“The Lotto” By Shirley Jackson (book report)
When I consider tradition, I think of something that I do a lot. A few of the customs that my household and I have are commemorating vacations and birthdays. The story “The Lottery game” by Shirley Jackson has to do with a custom that is breaking down, similar to the black box itself. The black box is utilized as a sign of death. People hesitate of the black box. When the lottery is not being held, the black box is deserted and not looked after. A number of the villagers seem like they wish to give up the lotto, and eliminate the black box.
When individuals of the village pertained to the center of the village, where the lotto takes place, they are all peaceful, and tense. Even the young boys begin in an uneasy group prior to going to play. As package is generated, everyone silences, and there is an awkward silence because they understand that the lottery will begin. “The villagers kept their distance, leaving a space between themselves and the stool.” Jackson, p. 54) Individuals were afraid of the box, and hesitated to assist when they were asked. The custom of the lottery is breaking down.
This is shown by the condition of package itself. The box is falling apart The paint is chipping off, the sides are splintered, and it is stained. When the villagers are asked to re-build package, they simply forget it. The very same box is used every year, though a few of the routines are not performed any longer. One ritual that is not carried out anymore is that the person in charge of the lotto is not supposed to speak with the people drawing from the box. The people of the town can’t decide if they want to get rid of the black box or to.
They do wish to eliminate it since they do not want to be the ones who get eliminated. Likewise, other towns have actually eliminated the lottery, and have influenced by other towns that have quit the lottery. But they do not want to get rid of it due to the fact that they believe that if they sacrifice an individual, they will have great crops for the year. The black box is a really important box. It signifies death and fear, and it’s so important that it’s secured the day prior to the lottery. “And it was then taken to the safe of Mr. Summertime’s coal company and secured, till Mr.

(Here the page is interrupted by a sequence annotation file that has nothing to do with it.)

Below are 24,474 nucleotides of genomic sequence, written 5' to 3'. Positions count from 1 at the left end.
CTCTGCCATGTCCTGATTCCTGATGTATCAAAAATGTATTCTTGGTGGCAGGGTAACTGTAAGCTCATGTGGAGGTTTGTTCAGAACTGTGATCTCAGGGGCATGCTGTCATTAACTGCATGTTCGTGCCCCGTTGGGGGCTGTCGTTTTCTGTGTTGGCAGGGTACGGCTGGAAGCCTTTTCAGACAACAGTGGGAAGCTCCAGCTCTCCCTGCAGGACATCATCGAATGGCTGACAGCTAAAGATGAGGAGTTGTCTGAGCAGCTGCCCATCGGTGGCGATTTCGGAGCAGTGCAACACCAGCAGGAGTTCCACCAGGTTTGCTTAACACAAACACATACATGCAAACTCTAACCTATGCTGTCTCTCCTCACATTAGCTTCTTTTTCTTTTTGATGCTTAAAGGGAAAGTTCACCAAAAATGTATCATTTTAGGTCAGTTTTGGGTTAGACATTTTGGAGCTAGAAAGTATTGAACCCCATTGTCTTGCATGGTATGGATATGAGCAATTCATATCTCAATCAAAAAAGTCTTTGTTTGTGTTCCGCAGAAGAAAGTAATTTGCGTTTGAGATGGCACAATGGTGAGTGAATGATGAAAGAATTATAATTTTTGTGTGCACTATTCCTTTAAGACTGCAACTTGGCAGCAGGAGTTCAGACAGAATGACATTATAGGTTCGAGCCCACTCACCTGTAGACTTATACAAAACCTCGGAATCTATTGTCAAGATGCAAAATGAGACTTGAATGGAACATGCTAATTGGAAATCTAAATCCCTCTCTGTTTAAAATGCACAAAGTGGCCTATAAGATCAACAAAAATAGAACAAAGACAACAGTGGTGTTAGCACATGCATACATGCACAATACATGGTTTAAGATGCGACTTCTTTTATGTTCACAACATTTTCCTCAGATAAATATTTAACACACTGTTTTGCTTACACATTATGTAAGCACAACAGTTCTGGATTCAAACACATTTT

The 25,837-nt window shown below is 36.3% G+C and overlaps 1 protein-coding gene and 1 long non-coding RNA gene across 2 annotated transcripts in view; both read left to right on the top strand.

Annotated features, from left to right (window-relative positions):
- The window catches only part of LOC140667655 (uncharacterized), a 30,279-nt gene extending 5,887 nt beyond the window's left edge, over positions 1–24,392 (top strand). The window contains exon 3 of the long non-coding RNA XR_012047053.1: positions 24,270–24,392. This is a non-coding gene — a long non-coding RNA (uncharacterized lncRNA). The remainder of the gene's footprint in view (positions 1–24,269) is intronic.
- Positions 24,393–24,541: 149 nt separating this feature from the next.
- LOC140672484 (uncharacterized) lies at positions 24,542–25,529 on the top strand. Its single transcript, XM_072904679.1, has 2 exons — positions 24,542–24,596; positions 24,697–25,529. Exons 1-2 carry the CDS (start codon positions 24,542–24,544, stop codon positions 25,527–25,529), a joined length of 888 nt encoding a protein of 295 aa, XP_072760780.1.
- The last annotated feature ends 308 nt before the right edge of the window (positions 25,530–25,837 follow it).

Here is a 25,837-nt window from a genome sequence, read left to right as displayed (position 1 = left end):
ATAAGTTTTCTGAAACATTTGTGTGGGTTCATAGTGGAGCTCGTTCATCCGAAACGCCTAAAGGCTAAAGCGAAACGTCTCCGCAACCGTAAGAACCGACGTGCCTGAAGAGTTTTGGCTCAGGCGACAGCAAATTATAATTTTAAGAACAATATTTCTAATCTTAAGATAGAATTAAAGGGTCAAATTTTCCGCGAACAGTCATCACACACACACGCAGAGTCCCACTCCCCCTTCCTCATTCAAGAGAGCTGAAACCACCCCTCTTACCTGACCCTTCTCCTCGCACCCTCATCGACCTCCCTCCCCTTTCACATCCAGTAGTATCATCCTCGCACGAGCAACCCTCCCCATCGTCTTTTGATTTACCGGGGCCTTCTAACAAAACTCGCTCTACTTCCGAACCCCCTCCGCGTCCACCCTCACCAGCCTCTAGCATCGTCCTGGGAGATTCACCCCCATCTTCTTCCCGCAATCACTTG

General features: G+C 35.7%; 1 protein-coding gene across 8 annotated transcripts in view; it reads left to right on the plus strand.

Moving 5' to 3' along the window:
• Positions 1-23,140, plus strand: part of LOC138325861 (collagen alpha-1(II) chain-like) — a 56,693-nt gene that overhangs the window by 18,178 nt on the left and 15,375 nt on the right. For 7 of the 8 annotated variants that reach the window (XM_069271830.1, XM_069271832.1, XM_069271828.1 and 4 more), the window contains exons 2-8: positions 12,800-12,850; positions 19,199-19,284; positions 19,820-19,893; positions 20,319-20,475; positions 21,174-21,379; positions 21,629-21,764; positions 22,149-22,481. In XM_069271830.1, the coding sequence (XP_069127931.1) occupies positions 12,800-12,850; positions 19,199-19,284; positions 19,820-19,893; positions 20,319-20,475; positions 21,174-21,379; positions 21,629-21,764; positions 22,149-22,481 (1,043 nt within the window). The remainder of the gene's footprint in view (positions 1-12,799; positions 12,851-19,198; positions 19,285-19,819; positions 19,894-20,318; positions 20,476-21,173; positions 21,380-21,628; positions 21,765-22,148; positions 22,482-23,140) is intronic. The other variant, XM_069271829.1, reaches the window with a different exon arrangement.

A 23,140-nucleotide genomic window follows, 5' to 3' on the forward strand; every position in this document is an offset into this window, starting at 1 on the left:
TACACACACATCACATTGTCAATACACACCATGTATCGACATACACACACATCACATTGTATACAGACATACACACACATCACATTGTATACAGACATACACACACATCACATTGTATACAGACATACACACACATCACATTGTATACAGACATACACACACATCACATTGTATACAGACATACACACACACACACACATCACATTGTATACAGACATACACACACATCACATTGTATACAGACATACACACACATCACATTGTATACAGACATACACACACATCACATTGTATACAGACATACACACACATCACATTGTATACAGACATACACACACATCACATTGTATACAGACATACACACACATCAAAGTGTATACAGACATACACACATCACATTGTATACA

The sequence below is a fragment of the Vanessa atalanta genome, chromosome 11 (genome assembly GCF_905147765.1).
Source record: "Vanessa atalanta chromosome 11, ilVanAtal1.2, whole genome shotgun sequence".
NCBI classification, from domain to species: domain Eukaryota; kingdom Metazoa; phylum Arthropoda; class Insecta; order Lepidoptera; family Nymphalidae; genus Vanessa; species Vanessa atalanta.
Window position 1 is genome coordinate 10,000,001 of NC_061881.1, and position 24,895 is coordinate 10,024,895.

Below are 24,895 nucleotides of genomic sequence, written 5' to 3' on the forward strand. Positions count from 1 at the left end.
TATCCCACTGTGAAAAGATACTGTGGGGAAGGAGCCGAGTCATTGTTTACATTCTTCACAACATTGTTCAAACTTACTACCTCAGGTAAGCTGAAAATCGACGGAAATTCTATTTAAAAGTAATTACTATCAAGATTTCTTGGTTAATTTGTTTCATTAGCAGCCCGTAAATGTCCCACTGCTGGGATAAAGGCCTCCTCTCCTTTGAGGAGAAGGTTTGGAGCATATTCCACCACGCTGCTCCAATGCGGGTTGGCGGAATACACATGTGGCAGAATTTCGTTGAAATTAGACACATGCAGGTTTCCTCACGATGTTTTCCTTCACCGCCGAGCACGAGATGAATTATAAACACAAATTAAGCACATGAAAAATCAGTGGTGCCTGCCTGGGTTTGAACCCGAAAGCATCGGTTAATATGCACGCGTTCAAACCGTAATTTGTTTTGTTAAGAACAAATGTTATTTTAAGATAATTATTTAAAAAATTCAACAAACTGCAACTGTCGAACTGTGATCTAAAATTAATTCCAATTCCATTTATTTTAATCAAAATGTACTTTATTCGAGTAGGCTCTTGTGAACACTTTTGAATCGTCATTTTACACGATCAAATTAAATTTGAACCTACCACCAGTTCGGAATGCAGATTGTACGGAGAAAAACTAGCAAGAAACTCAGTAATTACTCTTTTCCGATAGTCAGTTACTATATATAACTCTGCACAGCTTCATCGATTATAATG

Summers was all set to take it to the square the next early morning.” (Jackson, p. 55) But once the lotto is over, the black box is just subjugated, and just tossed someplace until the night prior to the next lottery game. The remainder of the year, it was put in different locations. The box is not cared for well because individuals of the town want to get rid Of it. It had no genuine house, and was simply left there till they needed it next year. The black box represents an older custom that goes back to the beginning f when the town was first settled.
The villagers hesitate to disturb the custom, even as much as getting a brand-new box. The lottery is a human sacrifice so that the villagers will have good crops for the rest of the year. “Lottery in June, corn be heavy soon.” (Jackson, p. 54) And so the lottery game still continues. Shirley Jackson composed this story since she wants to reveal that traditions don’t always make good sense and it deserves making changes. And that even if something is a custom, it does not indicate that it is constantly great.